Schellenberg returned to Eigg one last time to requisition an map of the island from the craft shop. Then they took the day off to see what would happen next. A local police officer told the furious ex-landlord that if no one claimed ownership of the bus within 30 days he could remove it. Schellenberg stormed off, by boat. Maruma arrived with grand plans.
He declared it was impossible to own Eigg and vowed to improve opportunities for the community, build a swimming pool, and replace the dirty diesel generators that provided electricity with an integrated system of wind and solar power. The press discovered that, unfortunately, Maruma was not quite what he seemed: The Trust redoubled its fundraising efforts. Concerts took place in Edinburgh, Glasgow, Tyrone — and even Detroit — to raise funds.
According to Alastair McIntosh, most donations came from England. The wildlife trusts, including the Scottish Wildlife Trust, were particularly effective at mobilising their members to help Eigg.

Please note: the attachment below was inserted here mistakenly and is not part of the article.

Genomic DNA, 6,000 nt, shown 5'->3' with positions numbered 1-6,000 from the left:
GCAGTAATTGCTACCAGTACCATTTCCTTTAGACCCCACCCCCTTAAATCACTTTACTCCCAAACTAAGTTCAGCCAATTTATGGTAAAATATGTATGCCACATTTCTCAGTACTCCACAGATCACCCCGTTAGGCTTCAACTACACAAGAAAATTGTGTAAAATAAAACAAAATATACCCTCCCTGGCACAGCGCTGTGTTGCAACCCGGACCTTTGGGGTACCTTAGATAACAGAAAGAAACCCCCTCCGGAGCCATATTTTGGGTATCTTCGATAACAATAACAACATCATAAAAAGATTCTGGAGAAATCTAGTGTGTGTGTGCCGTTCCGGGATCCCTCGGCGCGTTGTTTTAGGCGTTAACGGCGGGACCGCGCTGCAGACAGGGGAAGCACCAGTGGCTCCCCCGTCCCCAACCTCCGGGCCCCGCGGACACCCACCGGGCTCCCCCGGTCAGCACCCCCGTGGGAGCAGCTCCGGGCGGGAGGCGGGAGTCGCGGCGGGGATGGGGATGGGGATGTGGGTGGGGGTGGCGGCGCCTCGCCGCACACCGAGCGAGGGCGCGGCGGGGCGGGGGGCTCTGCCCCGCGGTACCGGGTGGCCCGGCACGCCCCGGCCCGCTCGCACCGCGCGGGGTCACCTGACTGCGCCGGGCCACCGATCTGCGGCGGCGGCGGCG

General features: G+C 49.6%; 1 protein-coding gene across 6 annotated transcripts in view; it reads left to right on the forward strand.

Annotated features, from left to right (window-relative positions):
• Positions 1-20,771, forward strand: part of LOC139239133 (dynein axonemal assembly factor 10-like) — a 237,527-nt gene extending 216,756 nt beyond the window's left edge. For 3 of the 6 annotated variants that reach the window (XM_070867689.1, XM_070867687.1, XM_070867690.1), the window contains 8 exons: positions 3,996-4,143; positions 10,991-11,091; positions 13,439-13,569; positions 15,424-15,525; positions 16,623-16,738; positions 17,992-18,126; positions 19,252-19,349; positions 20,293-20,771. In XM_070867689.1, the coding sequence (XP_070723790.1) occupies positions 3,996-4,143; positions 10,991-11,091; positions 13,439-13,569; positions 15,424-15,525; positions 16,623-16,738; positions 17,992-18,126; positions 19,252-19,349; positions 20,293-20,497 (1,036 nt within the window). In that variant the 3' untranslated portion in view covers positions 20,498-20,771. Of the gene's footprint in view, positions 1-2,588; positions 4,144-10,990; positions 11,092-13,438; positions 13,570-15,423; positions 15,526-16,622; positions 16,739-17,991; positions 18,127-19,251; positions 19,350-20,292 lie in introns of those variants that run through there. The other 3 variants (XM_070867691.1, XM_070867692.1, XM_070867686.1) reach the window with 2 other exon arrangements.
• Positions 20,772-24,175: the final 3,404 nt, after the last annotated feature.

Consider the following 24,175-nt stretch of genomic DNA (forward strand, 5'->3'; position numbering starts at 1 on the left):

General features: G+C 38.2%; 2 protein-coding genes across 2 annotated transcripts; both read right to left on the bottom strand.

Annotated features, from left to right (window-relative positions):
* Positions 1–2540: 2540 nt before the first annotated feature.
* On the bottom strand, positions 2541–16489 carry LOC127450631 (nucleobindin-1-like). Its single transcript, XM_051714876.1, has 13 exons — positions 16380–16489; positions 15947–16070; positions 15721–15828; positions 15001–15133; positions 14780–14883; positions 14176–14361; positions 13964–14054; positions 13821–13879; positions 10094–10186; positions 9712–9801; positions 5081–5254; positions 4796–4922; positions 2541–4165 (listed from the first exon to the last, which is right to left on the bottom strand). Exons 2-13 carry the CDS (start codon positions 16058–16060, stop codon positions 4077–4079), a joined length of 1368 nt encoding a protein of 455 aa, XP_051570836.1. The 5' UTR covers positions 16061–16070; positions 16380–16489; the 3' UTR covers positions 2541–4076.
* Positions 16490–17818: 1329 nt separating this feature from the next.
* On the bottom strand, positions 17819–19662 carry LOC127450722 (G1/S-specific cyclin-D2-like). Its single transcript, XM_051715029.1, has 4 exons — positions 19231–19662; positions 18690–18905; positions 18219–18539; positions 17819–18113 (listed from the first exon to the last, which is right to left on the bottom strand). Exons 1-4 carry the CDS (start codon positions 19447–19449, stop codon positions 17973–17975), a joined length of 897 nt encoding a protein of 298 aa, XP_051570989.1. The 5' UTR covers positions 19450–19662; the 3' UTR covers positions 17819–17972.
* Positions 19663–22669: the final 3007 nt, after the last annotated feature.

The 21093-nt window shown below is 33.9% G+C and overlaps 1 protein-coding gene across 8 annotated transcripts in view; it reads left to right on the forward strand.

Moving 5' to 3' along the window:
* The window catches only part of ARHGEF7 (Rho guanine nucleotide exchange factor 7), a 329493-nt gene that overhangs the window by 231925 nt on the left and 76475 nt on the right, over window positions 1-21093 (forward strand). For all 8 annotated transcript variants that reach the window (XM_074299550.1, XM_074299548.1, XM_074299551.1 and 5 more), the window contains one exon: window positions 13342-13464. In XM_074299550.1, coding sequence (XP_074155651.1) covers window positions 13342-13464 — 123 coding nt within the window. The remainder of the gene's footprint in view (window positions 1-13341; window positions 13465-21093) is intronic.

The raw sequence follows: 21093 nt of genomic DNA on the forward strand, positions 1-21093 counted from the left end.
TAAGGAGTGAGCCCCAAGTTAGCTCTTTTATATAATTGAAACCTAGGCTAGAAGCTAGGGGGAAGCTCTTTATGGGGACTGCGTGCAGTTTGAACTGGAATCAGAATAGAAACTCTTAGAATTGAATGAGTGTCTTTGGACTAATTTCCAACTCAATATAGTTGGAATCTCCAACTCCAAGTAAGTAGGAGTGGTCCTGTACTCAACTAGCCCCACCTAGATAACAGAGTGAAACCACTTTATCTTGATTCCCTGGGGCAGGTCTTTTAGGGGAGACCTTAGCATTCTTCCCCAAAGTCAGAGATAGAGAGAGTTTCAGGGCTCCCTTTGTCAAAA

It is the ultimate purchase you can make, a complete miniature world of which you can be king. Finally, the people of Eigg owned their island.
C ommunity-owned Eigg is 20 years old now. Like a celebrity, it must handle fame, fans, negative publicity and hangers-on. A constant stream of filmmakers, journalists, anthropologists and scientists pitch up to study the place, so I sense a certain weariness when I pull my notebook from my pocket.
Sarah Boden moved back to Eigg in , after years as a music journalist in London. The hangover, an eruption of mean-spiritedness, came six years later. A Scottish-German journalist, a critic of land reform, visited Eigg and penned an unflattering portrayal of the new island rulers for Die Zeit in Germany, which British tabloids were only too happy to echo. There was another charge too: I chatted to the owner-captain of the little boat Shearwater on my way to Eigg and he criticised his larger rival, the government-subsidised CalMac ferry.